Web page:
India is perhaps the only democratic country where judges are appointed by judges. For Supreme Court appointments seniority is prized, not merit. For High Court appointments, the appointers, a collegium comprising the Chief Justice of India and four of the senior-most judges of the Supreme Court, do not even see the appointees. The collegium lacks constitutional underpinning. It is the creation of the Supreme Court itself in the 1993 Second Judges Case. The collegium rescinding its decision of 12 December elevating Chief Justices of Rajasthan and Delhi, Pradeep Nandrajog and Rajendra Menon to the Supreme Court, and deciding to elevate Chief Justice of Karnataka Dinesh Maheswari and Justice Sanjiv Khanna of the Delhi High Court instead on 10 January, made former Chief Justices and the Bar Council of India question the collegium system. The text of the decision taken on 10 January says it was appropriate to have a fresh look at the decision taken on 12 December 2018 in the light of some additional material made available. “After extensive deliberations on 5-6 January, the newly constituted collegiums deemed it appropriate to consider the proposals in the light of the additional material that became available.” The 10 January decision of the collegiums is silent on superseding the decision of 12 December. Can such vital decisions that affect the appointment of judges to the Supreme Court be taken in such a casual manner?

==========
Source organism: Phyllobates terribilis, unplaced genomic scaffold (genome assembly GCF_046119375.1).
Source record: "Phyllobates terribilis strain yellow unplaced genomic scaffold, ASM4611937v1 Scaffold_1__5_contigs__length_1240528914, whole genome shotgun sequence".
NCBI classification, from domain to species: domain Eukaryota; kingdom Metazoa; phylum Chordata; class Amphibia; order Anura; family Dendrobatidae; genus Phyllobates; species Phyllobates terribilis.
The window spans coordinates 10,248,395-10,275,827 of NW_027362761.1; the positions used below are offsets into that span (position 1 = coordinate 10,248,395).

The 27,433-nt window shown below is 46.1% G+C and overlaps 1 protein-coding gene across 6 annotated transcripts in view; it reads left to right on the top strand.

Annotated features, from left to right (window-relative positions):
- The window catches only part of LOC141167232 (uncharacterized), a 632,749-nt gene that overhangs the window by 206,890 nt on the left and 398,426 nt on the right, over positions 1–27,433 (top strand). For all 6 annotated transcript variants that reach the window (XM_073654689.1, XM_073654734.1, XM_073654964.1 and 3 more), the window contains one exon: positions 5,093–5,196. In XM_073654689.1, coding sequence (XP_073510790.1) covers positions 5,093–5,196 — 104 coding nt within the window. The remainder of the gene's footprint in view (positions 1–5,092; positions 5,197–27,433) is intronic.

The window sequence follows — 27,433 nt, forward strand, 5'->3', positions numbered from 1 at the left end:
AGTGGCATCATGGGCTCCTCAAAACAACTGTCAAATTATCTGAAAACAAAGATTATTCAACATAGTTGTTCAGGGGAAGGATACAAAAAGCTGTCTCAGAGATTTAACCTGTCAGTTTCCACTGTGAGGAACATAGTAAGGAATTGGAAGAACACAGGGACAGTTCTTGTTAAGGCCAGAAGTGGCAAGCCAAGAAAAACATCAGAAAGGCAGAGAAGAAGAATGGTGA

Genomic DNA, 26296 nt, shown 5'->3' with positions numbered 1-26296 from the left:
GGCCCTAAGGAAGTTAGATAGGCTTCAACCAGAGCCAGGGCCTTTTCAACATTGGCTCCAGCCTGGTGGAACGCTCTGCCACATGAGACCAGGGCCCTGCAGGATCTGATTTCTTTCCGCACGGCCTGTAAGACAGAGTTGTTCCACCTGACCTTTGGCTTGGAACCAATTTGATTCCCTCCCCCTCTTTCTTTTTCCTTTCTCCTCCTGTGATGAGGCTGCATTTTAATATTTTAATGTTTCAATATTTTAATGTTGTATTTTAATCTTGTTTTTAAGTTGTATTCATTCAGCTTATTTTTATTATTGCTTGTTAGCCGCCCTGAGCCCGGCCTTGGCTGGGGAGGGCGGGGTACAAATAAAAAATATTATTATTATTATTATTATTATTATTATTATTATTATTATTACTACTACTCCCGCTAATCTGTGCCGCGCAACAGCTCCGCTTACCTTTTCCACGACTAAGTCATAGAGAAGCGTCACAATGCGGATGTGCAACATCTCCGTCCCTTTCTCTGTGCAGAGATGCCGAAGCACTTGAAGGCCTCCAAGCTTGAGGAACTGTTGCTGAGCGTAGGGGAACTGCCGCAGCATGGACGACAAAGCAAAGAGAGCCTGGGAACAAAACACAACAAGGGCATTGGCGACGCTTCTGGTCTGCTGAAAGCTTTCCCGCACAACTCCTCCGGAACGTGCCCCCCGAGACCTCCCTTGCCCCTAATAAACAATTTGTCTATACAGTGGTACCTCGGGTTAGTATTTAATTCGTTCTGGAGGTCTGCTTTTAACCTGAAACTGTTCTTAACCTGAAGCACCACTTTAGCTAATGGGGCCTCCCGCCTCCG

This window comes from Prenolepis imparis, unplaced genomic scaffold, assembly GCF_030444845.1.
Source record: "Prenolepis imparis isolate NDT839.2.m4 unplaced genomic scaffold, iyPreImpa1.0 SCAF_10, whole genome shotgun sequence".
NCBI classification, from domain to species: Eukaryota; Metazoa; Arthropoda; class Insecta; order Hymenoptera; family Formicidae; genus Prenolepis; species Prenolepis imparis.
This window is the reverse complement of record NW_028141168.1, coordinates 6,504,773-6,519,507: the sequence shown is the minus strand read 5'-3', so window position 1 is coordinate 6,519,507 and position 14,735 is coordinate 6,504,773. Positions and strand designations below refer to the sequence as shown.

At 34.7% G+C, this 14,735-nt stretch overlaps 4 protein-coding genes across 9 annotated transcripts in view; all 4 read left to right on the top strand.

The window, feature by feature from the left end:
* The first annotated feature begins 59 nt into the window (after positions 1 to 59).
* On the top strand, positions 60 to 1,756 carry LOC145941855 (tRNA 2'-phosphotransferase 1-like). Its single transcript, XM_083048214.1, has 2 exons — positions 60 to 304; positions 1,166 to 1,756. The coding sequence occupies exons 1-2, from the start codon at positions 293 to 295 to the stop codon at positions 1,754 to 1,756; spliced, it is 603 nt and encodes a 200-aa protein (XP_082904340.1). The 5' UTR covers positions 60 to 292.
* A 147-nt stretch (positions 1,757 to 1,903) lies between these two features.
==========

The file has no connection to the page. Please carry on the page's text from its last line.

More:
The collegium system needs reconsideration to safeguard independence of the judiciary. Justice Maheswari, who has just been sworn in as Judge of the Supreme Court, was superseded last November when a judge junior to him was appointed a judge of the Supreme Court. In less than two months he was found to be “more suitable and deserving in all respects than any of the other Chief Justices and judges” by the newly constituted collegium. Mysterious are the ways of the collegium. Judicial independence based on the principle of separation of powers is part of the Constitution’s basic structure. In the National Judicial Appointments Commission case the Supreme Court, by majority judgment, interpreted the word “consultation” in Articles 124 and 217 to mean primacy of appointments. By the Constitution (Ninety-ninth Amendment) Act, 2014, Articles 124 A, 124 B and 124 C have been inserted defining NJAC, its functions and power of Parliament to make law. Parliament enacted the National Judicial Appointments Act, 2014. The SC nullified the 99th Constitution Amendment Act to uphold the collegium system. It is worth recalling the wise words of Alexander Hamilton, one of the framers of the American Constitution: “The courts were designed to be an intermediate body between the people and the legislature in order, among other things, to keep the latter within the limits assigned to their authority. Judges, though they may not be omniscient or philosopher- kings, are better equipped for the task”.